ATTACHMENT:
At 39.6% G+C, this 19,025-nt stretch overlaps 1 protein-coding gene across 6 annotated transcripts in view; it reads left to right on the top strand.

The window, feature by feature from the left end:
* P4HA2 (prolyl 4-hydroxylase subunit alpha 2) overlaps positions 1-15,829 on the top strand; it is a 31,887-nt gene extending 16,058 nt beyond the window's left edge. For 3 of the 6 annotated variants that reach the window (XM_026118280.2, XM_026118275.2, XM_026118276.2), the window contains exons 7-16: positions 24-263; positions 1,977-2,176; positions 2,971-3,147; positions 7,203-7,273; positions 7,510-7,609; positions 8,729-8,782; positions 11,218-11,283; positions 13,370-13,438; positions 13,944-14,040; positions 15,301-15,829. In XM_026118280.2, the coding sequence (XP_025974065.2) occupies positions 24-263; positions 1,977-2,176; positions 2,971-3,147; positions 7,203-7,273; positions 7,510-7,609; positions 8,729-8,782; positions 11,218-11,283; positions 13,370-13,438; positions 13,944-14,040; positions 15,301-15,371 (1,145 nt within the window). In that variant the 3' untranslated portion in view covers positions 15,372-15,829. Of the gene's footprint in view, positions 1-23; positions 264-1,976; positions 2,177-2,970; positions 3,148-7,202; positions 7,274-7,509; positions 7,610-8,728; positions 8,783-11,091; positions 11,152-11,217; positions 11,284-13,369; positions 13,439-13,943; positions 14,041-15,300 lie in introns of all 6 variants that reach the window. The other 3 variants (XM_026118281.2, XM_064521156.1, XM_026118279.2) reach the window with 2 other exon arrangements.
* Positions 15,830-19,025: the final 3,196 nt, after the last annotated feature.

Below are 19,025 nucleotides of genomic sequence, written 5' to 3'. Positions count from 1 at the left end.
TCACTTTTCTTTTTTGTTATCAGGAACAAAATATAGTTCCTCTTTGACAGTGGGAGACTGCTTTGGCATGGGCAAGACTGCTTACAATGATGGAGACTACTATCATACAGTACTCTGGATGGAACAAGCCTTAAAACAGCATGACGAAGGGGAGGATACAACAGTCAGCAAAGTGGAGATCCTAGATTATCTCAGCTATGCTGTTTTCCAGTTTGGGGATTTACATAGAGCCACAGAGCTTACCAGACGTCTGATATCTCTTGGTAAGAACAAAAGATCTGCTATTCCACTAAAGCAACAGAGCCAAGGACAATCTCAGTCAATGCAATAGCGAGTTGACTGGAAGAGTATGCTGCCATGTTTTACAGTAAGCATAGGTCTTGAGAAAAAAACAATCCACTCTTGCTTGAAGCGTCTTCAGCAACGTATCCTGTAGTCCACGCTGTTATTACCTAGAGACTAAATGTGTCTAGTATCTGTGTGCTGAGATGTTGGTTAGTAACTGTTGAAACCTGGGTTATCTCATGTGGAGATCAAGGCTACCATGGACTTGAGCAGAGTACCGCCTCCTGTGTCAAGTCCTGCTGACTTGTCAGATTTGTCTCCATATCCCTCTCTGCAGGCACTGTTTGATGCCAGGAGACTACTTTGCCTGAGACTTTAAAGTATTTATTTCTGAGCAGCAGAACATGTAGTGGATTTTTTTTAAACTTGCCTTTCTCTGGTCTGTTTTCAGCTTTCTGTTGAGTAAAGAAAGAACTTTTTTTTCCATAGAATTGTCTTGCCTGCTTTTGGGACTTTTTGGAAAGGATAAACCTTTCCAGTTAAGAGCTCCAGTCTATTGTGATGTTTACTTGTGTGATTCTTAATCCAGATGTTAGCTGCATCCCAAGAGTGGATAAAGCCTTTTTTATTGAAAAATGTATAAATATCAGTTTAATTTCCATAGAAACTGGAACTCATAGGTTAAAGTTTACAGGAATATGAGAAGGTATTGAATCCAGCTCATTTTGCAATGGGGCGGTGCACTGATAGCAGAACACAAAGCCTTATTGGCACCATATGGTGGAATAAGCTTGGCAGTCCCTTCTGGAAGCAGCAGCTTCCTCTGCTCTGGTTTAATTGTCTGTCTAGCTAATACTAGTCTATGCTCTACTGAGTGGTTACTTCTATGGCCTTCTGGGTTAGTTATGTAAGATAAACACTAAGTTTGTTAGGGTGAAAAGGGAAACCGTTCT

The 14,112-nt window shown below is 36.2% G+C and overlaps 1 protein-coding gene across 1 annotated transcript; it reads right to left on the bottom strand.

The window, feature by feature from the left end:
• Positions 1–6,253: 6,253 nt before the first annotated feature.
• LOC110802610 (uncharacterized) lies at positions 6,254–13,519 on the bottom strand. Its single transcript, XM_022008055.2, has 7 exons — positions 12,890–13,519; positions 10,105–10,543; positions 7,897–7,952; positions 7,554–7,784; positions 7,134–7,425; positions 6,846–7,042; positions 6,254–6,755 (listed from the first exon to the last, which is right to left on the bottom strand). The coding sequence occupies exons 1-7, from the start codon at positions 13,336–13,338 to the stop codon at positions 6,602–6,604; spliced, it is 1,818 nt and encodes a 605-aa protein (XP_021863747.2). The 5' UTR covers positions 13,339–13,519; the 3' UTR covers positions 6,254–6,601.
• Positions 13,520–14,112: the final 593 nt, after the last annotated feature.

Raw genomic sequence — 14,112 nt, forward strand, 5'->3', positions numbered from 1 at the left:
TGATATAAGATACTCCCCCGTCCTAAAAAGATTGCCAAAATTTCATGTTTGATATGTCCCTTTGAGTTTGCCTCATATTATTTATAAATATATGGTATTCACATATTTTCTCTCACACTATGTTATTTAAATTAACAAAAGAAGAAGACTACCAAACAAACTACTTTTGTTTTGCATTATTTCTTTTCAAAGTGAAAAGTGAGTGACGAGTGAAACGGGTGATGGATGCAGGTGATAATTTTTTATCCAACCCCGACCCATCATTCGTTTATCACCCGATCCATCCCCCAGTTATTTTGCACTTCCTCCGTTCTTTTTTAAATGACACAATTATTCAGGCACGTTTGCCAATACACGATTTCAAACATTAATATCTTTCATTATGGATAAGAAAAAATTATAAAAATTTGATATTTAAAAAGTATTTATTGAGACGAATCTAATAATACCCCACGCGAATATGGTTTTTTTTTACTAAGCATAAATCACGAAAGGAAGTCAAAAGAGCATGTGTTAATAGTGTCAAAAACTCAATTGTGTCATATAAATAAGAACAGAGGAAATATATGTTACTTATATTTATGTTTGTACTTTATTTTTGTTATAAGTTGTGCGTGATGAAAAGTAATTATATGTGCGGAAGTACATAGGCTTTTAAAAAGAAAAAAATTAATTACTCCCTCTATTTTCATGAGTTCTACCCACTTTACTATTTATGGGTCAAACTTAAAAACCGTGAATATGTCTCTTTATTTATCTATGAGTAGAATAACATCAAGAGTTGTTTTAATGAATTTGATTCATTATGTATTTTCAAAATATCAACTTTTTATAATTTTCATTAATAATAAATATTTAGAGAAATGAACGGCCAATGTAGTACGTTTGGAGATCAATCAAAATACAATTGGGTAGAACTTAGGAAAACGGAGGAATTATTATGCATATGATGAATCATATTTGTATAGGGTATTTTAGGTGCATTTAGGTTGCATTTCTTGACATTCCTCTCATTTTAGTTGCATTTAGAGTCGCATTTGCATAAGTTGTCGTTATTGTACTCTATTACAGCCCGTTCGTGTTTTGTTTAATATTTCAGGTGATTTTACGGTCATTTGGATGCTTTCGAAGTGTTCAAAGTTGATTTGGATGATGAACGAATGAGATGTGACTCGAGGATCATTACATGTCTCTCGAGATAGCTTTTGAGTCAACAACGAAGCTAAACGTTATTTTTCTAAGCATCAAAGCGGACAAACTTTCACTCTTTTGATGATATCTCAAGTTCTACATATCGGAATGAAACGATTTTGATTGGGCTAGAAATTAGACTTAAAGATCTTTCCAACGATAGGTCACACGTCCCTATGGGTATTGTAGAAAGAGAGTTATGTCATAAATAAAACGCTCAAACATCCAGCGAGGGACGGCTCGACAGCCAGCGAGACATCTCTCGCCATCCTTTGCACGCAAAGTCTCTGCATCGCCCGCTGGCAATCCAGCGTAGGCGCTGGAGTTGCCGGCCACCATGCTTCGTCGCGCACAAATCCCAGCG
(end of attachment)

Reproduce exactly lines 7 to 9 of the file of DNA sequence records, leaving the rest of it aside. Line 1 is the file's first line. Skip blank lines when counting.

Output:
The 14,112-nt window shown below is 36.2% G+C and overlaps 1 protein-coding gene across 1 annotated transcript; it reads right to left on the bottom strand.

The window, feature by feature from the left end:
• Positions 1–6,253: 6,253 nt before the first annotated feature.